White Papers | August 24, 2017

The Good Thing About Climate Change: Opportunities

Executive Summary

  • As climate change has become increasingly problematic for the world, the investment community is starting to pay attention to the investment risks it poses. In this paper, however, we focus on the exciting opportunities in companies involved in combating climate change (i.e., the climate change sector), either through climate change mitigation or helping the world adapt to climate change.
  • As costs have fallen for solar, wind, batteries, etc., we are approaching an inflection point where clean energy solutions will be cheaper than conventional alternatives, even in the absence of subsidies. We believe the improving economics for clean energy combined with a growing global awareness of the magnitude of the problem we’re up against will support secular growth in the climate change sector for decades to come.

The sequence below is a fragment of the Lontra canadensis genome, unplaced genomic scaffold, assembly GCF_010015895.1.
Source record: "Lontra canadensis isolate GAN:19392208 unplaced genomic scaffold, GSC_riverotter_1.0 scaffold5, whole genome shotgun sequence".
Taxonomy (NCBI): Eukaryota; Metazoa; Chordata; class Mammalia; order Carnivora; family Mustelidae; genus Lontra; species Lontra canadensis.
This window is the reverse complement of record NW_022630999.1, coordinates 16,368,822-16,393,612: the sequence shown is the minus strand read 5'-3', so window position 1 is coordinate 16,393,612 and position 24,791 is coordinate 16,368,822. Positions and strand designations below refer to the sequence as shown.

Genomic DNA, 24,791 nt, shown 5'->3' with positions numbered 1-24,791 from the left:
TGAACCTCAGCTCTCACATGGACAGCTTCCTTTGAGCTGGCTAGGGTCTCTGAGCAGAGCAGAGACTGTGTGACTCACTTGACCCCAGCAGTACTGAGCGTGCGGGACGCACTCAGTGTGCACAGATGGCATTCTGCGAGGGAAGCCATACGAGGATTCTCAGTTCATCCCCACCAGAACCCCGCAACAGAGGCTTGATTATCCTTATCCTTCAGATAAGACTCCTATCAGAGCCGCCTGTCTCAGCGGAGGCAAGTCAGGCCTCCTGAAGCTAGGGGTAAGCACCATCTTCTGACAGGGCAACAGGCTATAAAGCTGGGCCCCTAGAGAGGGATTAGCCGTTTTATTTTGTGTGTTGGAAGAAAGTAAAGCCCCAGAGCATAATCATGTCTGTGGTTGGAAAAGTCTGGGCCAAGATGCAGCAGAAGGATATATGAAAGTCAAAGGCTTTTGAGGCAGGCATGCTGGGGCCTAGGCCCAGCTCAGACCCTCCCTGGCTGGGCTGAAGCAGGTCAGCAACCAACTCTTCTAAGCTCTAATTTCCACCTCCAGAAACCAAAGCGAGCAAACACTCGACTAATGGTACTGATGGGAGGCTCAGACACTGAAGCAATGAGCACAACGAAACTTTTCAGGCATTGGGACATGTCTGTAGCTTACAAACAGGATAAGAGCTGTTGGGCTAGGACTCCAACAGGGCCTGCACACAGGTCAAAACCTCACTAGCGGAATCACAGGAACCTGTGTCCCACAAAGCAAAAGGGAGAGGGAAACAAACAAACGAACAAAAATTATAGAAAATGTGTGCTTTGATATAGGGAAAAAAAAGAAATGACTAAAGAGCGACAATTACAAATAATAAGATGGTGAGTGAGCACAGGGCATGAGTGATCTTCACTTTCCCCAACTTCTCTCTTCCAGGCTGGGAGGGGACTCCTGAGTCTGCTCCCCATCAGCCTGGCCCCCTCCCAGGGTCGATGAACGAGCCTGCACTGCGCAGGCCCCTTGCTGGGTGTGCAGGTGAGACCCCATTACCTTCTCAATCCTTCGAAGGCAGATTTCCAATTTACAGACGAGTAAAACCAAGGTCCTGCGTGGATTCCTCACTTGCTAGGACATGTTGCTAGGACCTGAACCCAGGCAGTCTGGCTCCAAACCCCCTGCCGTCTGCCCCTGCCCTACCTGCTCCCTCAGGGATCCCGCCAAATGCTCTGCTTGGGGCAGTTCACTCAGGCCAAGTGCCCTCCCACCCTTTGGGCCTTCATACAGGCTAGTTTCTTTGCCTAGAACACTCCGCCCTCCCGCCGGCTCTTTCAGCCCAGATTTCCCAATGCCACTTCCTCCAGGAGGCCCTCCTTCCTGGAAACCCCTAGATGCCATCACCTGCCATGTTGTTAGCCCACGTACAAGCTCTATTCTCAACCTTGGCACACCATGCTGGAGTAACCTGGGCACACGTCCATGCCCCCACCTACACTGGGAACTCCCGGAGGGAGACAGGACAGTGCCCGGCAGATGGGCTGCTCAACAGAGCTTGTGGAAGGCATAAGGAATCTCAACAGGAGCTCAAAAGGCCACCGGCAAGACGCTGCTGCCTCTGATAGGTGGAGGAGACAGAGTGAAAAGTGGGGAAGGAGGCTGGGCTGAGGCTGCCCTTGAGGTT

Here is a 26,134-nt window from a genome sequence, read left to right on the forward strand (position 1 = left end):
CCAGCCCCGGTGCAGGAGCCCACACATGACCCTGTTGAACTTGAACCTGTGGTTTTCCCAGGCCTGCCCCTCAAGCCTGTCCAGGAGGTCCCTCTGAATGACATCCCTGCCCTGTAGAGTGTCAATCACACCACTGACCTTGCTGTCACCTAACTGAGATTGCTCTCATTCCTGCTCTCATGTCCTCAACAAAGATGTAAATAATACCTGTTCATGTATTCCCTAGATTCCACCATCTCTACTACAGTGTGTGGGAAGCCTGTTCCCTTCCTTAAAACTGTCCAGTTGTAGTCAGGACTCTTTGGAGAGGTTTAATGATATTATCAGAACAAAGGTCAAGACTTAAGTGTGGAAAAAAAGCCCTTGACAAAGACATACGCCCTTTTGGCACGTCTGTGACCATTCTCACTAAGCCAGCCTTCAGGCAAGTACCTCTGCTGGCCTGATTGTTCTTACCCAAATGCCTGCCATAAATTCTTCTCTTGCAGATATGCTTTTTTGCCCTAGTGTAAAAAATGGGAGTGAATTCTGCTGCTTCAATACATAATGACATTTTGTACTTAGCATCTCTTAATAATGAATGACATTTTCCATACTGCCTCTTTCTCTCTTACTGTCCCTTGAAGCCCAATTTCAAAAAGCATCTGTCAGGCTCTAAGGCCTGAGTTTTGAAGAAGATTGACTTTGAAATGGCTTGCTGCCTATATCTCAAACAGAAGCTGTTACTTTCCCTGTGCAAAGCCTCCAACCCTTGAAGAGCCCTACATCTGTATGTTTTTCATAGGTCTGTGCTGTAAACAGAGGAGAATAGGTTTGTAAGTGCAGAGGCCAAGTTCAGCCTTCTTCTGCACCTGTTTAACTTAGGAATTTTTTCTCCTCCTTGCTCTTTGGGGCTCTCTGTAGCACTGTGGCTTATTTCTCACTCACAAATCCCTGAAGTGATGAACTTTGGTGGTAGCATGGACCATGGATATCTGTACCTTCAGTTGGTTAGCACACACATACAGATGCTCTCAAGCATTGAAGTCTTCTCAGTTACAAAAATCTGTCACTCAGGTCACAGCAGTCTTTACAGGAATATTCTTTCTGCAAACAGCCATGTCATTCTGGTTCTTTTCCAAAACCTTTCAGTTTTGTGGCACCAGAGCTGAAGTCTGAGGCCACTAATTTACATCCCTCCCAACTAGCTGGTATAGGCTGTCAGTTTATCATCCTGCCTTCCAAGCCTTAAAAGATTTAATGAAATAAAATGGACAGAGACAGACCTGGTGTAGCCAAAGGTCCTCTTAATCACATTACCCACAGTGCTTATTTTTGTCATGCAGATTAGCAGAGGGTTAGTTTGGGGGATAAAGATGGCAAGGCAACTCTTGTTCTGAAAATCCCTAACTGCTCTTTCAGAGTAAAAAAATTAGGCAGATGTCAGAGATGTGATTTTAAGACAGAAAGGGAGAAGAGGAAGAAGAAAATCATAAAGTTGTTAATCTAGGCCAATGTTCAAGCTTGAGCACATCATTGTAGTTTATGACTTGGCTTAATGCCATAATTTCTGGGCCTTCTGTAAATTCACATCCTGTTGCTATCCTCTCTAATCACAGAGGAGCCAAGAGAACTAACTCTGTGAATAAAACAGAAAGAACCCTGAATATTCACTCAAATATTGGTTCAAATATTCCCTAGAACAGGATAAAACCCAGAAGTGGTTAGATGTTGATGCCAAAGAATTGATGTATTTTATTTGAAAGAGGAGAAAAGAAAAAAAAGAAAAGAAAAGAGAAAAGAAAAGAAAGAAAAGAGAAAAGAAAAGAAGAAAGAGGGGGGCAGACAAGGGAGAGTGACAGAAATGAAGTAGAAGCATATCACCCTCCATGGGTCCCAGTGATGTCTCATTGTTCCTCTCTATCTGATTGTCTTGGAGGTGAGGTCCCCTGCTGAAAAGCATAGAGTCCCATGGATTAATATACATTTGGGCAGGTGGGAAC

• We think current growth projections are likely to dramatically understate realized growth as the world continues to mobilize to address climate change and costs continue to fall for clean energy solutions.
  • Liquidity, cost, and the ability to diversify are advantages to investing in the climate change sector via the public equity market rather than via private investment.
  • We don’t believe that you have to sacrifice returns in order to invest in companies helping the world address climate change; on the contrary, we believe there will be many opportunities to generate strong returns.
  • Despite strong growth projections, the climate change sector has generally been trading in line with the broad equity market from a valuation perspective.
  • We believe that the climate change sector is likely to be a particularly inefficient sector and that a disciplined value orientation will be key to harvesting strong returns.
  • Though there are risks to investing in the climate change sector, the risks we worry about are the same risks investors face in other sectors: getting caught up in hype and stories, paying the wrong price, and investing in industries with poor competitive dynamics.

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